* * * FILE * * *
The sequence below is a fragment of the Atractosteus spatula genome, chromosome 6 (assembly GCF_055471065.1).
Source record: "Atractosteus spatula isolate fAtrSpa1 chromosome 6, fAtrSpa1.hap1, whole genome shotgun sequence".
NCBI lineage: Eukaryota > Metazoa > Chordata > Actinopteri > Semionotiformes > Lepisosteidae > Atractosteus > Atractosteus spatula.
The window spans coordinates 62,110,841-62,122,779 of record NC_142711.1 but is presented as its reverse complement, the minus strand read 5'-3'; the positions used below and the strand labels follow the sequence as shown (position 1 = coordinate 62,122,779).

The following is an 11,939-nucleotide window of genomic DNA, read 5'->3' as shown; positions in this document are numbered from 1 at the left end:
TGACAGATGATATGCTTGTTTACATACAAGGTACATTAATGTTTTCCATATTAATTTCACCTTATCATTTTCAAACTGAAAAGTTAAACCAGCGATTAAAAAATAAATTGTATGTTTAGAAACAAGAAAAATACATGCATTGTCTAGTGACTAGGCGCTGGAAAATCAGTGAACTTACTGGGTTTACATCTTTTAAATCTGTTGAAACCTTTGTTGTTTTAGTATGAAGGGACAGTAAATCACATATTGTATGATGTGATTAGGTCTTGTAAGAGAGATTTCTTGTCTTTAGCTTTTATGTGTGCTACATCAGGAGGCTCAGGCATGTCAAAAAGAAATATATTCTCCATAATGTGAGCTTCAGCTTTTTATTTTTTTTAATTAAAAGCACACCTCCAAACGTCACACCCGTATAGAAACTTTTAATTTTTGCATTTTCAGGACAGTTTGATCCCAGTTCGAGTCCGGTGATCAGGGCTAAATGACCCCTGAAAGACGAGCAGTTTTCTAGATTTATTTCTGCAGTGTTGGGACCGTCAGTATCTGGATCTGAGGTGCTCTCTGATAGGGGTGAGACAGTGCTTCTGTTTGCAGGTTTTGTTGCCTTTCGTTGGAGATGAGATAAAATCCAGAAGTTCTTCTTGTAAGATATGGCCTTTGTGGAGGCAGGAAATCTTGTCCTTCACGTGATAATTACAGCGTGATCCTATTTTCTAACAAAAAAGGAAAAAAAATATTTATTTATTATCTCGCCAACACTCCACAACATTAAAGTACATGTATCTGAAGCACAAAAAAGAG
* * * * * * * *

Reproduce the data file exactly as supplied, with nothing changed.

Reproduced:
The sequence below is a fragment of the Atractosteus spatula genome, chromosome 6 (assembly GCF_055471065.1).
Source record: "Atractosteus spatula isolate fAtrSpa1 chromosome 6, fAtrSpa1.hap1, whole genome shotgun sequence".
NCBI lineage: Eukaryota > Metazoa > Chordata > Actinopteri > Semionotiformes > Lepisosteidae > Atractosteus > Atractosteus spatula.
The window spans coordinates 62,110,841-62,122,779 of record NC_142711.1 but is presented as its reverse complement, the minus strand read 5'-3'; the positions used below and the strand labels follow the sequence as shown (position 1 = coordinate 62,122,779).

The following is an 11,939-nucleotide window of genomic DNA, read 5'->3' as shown; positions in this document are numbered from 1 at the left end:
TGACAGATGATATGCTTGTTTACATACAAGGTACATTAATGTTTTCCATATTAATTTCACCTTATCATTTTCAAACTGAAAAGTTAAACCAGCGATTAAAAAATAAATTGTATGTTTAGAAACAAGAAAAATACATGCATTGTCTAGTGACTAGGCGCTGGAAAATCAGTGAACTTACTGGGTTTACATCTTTTAAATCTGTTGAAACCTTTGTTGTTTTAGTATGAAGGGACAGTAAATCACATATTGTATGATGTGATTAGGTCTTGTAAGAGAGATTTCTTGTCTTTAGCTTTTATGTGTGCTACATCAGGAGGCTCAGGCATGTCAAAAAGAAATATATTCTCCATAATGTGAGCTTCAGCTTTTTATTTTTTTTAATTAAAAGCACACCTCCAAACGTCACACCCGTATAGAAACTTTTAATTTTTGCATTTTCAGGACAGTTTGATCCCAGTTCGAGTCCGGTGATCAGGGCTAAATGACCCCTGAAAGACGAGCAGTTTTCTAGATTTATTTCTGCAGTGTTGGGACCGTCAGTATCTGGATCTGAGGTGCTCTCTGATAGGGGTGAGACAGTGCTTCTGTTTGCAGGTTTTGTTGCCTTTCGTTGGAGATGAGATAAAATCCAGAAGTTCTTCTTGTAAGATATGGCCTTTGTGGAGGCAGGAAATCTTGTCCTTCACGTGATAATTACAGCGTGATCCTATTTTCTAACAAAAAAGGAAAAAAAATATTTATTTATTATCTCGCCAACACTCCACAACATTAAAGTACATGTATCTGAAGCACAAAAAAGAG